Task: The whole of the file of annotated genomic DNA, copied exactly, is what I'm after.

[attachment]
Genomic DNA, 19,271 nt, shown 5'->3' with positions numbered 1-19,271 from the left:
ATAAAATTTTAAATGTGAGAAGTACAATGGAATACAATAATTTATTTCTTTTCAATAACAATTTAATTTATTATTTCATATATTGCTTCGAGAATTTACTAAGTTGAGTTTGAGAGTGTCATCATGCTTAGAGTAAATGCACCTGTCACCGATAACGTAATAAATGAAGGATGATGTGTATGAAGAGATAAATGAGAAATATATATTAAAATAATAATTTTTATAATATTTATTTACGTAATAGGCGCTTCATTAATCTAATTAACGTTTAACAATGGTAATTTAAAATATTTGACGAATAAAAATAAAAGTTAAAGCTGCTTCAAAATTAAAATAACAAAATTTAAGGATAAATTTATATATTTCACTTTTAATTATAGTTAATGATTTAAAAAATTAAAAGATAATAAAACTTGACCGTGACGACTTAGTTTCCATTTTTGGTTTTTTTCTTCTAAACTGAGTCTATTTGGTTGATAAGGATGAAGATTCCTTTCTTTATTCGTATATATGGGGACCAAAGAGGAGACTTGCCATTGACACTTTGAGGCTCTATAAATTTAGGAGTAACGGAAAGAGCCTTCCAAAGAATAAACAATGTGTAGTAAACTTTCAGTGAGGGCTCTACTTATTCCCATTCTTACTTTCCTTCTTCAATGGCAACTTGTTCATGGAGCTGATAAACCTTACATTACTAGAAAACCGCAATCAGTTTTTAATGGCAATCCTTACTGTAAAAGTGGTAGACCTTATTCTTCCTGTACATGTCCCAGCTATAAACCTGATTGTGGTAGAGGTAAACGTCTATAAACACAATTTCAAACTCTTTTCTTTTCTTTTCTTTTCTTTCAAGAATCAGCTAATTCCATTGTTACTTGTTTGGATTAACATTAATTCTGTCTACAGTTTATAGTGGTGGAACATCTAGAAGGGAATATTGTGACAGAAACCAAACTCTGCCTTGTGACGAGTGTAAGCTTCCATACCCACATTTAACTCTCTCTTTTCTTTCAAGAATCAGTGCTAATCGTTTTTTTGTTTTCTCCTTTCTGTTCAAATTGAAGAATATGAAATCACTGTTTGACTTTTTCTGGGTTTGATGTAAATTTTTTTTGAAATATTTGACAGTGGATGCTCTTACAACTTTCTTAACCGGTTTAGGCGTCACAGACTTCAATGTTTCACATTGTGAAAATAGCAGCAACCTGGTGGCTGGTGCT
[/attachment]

Genomic DNA, 19,271 nt, shown 5'->3' with positions numbered 1-19,271 from the left:
ATAAAATTTTAAATGTGAGAAGTACAATGGAATACAATAATTTATTTCTTTTCAATAACAATTTAATTTATTATTTCATATATTGCTTCGAGAATTTACTAAGTTGAGTTTGAGAGTGTCATCATGCTTAGAGTAAATGCACCTGTCACCGATAACGTAATAAATGAAGGATGATGTGTATGAAGAGATAAATGAGAAATATATATTAAAATAATAATTTTTATAATATTTATTTACGTAATAGGCGCTTCATTAATCTAATTAACGTTTAACAATGGTAATTTAAAATATTTGACGAATAAAAATAAAAGTTAAAGCTGCTTCAAAATTAAAATAACAAAATTTAAGGATAAATTTATATATTTCACTTTTAATTATAGTTAATGATTTAAAAAATTAAAAGATAATAAAACTTGACCGTGACGACTTAGTTTCCATTTTTGGTTTTTTTCTTCTAAACTGAGTCTATTTGGTTGATAAGGATGAAGATTCCTTTCTTTATTCGTATATATGGGGACCAAAGAGGAGACTTGCCATTGACACTTTGAGGCTCTATAAATTTAGGAGTAACGGAAAGAGCCTTCCAAAGAATAAACAATGTGTAGTAAACTTTCAGTGAGGGCTCTACTTATTCCCATTCTTACTTTCCTTCTTCAATGGCAACTTGTTCATGGAGCTGATAAACCTTACATTACTAGAAAACCGCAATCAGTTTTTAATGGCAATCCTTACTGTAAAAGTGGTAGACCTTATTCTTCCTGTACATGTCCCAGCTATAAACCTGATTGTGGTAGAGGTAAACGTCTATAAACACAATTTCAAACTCTTTTCTTTTCTTTTCTTTTCTTTCAAGAATCAGCTAATTCCATTGTTACTTGTTTGGATTAACATTAATTCTGTCTACAGTTTATAGTGGTGGAACATCTAGAAGGGAATATTGTGACAGAAACCAAACTCTGCCTTGTGACGAGTGTAAGCTTCCATACCCACATTTAACTCTCTCTTTTCTTTCAAGAATCAGTGCTAATCGTTTTTTTGTTTTCTCCTTTCTGTTCAAATTGAAGAATATGAAATCACTGTTTGACTTTTTCTGGGTTTGATGTAAATTTTTTTTGAAATATTTGACAGTGGATGCTCTTACAACTTTCTTAACCGGTTTAGGCGTCACAGACTTCAATGTTTCACATTGTGAAAATAGCAGCAACCTGGTGGCTGGTGCT